Why Out-of-Network Care?

I know. Insurance is boring. But, here is a question I have to address often so hear me out…

Why “In-Network” may not be the cost-effective approach to your baby’s therapy:

analysis blackboard board bubble

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Lil’ Peanuts Physical Therapy was founded with the goal of helping babies and parents when they need it most along with the belief that top-notch, high quality, one-on-one care cannot be rushed, limited, or capped. A child’s quality of life and growth should not be dictated by his insurance company.

Due to new changes in health insurance plans, high deductibles, and costly copays, sometimes just being “in-network” does not mean lower costs for services such as physical, occupational, and speech therapy.

Early intervention is most effective with frequent and consistent treatment sessions in a short amount of time while babies are drastically changing and growing the first few years of life.  These therapy sessions add up. Having to wait months for insurance approval, reimbursement, and referral to in-network therapists, means critical periods of infant development are missed and care time ultimately lengthened, adding even more to total cost for services.   Not to mention, wouldn’t you want to choose who you go to for therapy (based on specialty and experience) rather than wait for insurance approval?


full frame shot of eye

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Insurance providers and adjusters are notorious in their tactics to pay as little as possible on claims:  often denying charges, limiting diagnosis codes, delaying payments, and requesting re-evaluations every few visits.  Some may even put limits on the frequency of therapy regardless of how well the baby is progressing.  The entire claims process itself can take months to sort through. This means that instead of just concentrating on providing the most effective evidence-based interventions, a therapist has to spend therapy time every couple visits to run tests on the child and submit proof for why he would benefit from a higher frequency therapy than the once monthly allotted by insurance.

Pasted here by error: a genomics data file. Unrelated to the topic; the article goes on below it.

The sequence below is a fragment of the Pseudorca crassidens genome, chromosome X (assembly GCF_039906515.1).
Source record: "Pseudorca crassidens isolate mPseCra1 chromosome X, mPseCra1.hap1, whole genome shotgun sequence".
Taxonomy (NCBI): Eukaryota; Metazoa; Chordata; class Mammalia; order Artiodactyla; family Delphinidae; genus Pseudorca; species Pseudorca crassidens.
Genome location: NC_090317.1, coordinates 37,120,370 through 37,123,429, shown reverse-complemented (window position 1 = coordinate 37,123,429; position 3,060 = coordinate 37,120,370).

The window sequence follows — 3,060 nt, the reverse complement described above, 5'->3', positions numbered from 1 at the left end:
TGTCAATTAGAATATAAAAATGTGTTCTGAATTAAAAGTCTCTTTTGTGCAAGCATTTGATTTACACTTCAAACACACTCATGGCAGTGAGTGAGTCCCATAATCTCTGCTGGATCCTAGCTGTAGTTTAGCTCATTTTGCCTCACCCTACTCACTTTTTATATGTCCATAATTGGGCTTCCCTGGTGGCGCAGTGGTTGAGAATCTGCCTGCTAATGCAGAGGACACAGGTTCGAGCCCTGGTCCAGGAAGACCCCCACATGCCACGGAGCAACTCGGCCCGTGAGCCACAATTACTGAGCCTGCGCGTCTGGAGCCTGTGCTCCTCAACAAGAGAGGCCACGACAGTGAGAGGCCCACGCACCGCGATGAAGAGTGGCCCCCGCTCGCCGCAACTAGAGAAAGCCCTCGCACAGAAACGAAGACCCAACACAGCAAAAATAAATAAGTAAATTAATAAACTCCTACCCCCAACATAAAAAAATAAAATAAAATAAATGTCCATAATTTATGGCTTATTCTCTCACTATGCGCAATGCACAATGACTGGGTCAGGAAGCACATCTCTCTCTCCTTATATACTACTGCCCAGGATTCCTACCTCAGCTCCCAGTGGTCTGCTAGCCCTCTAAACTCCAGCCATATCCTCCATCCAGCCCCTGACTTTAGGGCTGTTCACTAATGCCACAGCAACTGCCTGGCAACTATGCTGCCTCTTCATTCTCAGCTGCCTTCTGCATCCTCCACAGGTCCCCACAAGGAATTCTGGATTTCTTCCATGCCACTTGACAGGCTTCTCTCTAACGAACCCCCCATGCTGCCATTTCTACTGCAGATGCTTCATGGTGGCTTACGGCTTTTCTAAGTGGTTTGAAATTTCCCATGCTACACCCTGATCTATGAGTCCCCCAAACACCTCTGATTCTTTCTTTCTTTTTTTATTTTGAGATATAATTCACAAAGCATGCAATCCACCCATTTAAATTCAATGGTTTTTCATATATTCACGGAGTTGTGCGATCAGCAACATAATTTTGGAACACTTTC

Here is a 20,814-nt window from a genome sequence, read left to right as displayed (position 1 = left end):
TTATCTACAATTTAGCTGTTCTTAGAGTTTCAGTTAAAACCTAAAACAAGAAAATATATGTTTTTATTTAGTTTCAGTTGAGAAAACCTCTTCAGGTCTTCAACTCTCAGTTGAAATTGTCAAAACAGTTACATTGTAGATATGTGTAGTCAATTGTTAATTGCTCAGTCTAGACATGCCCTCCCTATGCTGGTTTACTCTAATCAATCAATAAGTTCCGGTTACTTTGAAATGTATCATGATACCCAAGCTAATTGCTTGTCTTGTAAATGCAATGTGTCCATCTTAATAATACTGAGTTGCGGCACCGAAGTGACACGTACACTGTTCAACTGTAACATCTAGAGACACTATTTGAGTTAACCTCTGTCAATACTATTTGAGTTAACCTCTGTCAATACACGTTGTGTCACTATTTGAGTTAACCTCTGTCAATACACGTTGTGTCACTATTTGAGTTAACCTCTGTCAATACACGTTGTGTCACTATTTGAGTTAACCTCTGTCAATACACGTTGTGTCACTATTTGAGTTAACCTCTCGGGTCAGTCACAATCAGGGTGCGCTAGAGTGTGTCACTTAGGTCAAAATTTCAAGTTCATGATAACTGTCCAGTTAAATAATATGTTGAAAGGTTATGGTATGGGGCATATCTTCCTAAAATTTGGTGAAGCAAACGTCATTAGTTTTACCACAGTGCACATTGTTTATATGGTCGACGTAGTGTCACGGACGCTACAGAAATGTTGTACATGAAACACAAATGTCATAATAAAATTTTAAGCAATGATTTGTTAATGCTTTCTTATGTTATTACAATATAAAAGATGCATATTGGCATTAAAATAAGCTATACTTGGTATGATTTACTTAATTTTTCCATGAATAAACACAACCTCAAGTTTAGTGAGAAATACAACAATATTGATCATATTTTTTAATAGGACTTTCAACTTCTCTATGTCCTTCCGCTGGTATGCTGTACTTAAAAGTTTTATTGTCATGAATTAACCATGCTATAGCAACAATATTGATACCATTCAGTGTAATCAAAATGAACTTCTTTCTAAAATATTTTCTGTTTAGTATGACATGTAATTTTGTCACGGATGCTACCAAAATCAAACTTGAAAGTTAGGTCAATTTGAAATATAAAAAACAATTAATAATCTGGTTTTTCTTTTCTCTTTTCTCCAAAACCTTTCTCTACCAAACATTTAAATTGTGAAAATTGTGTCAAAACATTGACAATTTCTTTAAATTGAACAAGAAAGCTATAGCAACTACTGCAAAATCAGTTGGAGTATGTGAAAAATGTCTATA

Once again, critical growth and developmental milestones are missed during all this tug and pull with insurance companies: a child who could have fully improved after 8 weekly sessions may end up needing a year of monthly sessions to complete her therapy goals. In baby development, timing, intensity, and frequency of therapy is critical.  I have seen insurance companies deny coverage of consistent therapy for children with diagnoses such as torticollis, cerebral palsy, and spina bifida, which are all well-researched diagnoses.  The benefit of early and frequent physical therapy is well-documented in the scientific community for these conditions!

topless toddler with pants sitting on white surface while looking up

Photo by Henley Design Studio on Pexels.com

There has been a recent shift in U.S. healthcare and even primary care providers and medical specialists are making the move to fee-for-service clinics. Private-pay clinics are actually great for therapists AND patients.  Read more here about why the question really should not be ‘Will my insurance cover this?’ but ‘Whom can I trust to give me and my family the best care for my money?’

About PT4Peanuts

Judy is the proud owner of Lil' Peanuts Physical Therapy, P.C. She is a board certified pediatric specialist who has worked with children all across the country, from NICUs to outpatient day rehabilitation centers. She is an avid blogger and full proponent of APTA’s 2020 vision for physical therapy. Her passions lie in educating children, parents, teachers, clinicians, and future therapists so that they can best reach their full potential.
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